The war in Ukraine is illustrated in eight maps

After several weeks of tensions, Moscow officially recognized the independence of the Donetsk and Luhansk People’s Republics, with Russian troops launching an offensive against Ukraine on Thursday morning, February 24, confirming US warnings from earlier days.

The operation, which Russia says is aimed at protecting Donbass separatists, began with large-scale airstrikes against Ukrainian military targets across the country, soon followed by ground attacks.

read more: In Kiev, Kharkiv or Slovensk, the next morning

On Friday, February 25, Russian troops seized the unused Chernobyl nuclear power plant, which had been exposed to unusual radiation. In more detail, the risks of conflict at all Ukrainian nuclear sites are of concern to experts.

read more: “Nuclear power plants are not designed for war zones”

The fighting soon reached Kiev, especially with airstrikes at the Kostomal airport in the northwestern capital of Ukraine, hoping to capture Russia without firing.

read more: The day the war broke out in Kiev

But Russian progress slowed, and despite the attacks, Ukrainian forces were able to capture Kiev, sinking a full curfew.

read more: With the Ukrainian players, excitement from what has happened so far

At the Kiev station, where the ballet of trains has not yet been interrupted by war, people fleeing to the western part of the country, less vulnerable, meet volunteers who come to defend the city. The bombings will finally resume on the evening of February 28th.

read more: In besieged Kiev, exits and fighters

If the Russian military can build a bridge in Ukraine, its progress in other parts of the country does not seem credible. It is advancing relatively quickly south of Crimea, which was captured in 2014, but has not been able to capture the country’s second city, Kharkiv, although it pays homage to the bombings.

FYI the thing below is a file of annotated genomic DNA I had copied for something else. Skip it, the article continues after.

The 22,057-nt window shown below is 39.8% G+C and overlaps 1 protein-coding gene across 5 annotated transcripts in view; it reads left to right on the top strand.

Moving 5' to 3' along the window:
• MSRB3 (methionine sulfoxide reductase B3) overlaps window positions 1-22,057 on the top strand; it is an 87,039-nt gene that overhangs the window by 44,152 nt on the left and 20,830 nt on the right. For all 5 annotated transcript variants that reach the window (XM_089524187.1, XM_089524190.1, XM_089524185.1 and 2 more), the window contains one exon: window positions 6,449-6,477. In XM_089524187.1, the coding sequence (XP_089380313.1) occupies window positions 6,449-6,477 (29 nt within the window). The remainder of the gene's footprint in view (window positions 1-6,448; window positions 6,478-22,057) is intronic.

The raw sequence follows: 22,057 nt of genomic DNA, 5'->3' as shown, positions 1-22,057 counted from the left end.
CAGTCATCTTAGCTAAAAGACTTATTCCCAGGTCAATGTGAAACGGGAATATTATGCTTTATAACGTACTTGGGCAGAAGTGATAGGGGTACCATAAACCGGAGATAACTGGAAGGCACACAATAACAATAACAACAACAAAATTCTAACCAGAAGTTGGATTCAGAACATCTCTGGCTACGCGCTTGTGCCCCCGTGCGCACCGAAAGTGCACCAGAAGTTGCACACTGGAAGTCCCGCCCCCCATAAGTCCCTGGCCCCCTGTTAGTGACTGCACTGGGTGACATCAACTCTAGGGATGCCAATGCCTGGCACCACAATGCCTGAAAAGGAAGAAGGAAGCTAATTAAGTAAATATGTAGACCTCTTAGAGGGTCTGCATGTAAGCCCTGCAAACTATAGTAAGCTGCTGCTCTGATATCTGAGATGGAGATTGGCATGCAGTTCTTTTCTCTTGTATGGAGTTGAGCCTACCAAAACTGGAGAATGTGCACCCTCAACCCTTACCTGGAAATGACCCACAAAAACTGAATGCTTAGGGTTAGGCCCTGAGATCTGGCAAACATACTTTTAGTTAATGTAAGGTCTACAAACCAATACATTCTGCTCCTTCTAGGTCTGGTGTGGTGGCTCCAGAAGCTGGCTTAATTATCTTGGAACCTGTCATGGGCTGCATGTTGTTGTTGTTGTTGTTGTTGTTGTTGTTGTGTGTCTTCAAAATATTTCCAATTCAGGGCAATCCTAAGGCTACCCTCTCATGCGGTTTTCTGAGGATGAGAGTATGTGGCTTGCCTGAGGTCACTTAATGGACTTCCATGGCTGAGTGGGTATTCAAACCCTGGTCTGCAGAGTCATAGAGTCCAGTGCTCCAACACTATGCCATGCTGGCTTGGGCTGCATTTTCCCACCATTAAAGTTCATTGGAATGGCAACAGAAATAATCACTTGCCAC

read more: Putin’s Blitzkrieg beats

The entry of President Lukashenko, a close ally of Vladimir Putin, into the conflict in Belarus will not make a significant difference. 28 Monday marked the first talks between the fighters in Komal in southeastern Belarus, which did not lead to any progress.

read more: The frightening first steps towards speech

The international reaction was not long in coming: if China and India, in particular, did not condemn the Russian invasion, most Western nations, led by the United States and the European Union, would have imposed severe sanctions on Moscow. Exclude some Russian banks from Swift, the payment system between global banks.

read more: Europeans’ economic war against Putin’s “organization.”

When stock markets open on Monday, the effects will be faster as the ruble falls and plunges the Russian economy into panic.

read more: Russia’s central bank is trying to stem the ruble’s fall

Switzerland, which was initially criticized for not taking major sanctions against Russia, on Monday aligned its actions with those of the European Union.

read more: Switzerland joins Russian sanctions on EU

Russia’s invasion of Ukraine, according to Moscow, is driven by the country’s reconciliation with the North Atlantic Treaty Organization (NATO), while focusing on the Atlantic alliance, while Vladimir Putin raises his voice and resurrects the nuclear threat.

read more: Defending Ukraine is NATO’s indirect means of confronting the Russian military

read more: Putin and the nuclear fire, question time

Even Germany, which for a long time was reluctant to increase its military spending, decided to return and send dangerous weapons to Ukraine.

read more: Berlin facing Moscow causes a 180 degree turn

read more: Who supplies arms to Ukraine?

There is no doubt that Moscow’s decision to invade its neighbor seals Kiev’s European destiny, which has long been a demand of union members. More broadly, the twenty-seven reaction to the conflict testifies to a new unity in military affairs.

read more: Ursula van der Leyen opens the door to Europe for the 27th wonder of Ukraine

The unity of the European Union and NATO may face challenges other than the invasion of Ukraine. Because, on the borders of Russia, other hotspots are possible gas belly for Moscow: the separatist republics of Abkhazia and South Ossetia, which were the impetus for the lightning invasion of Georgia in 2008, and Transnistria, Moldova. Border with Ukraine.

read more: In the east of Europe, the cement of fear

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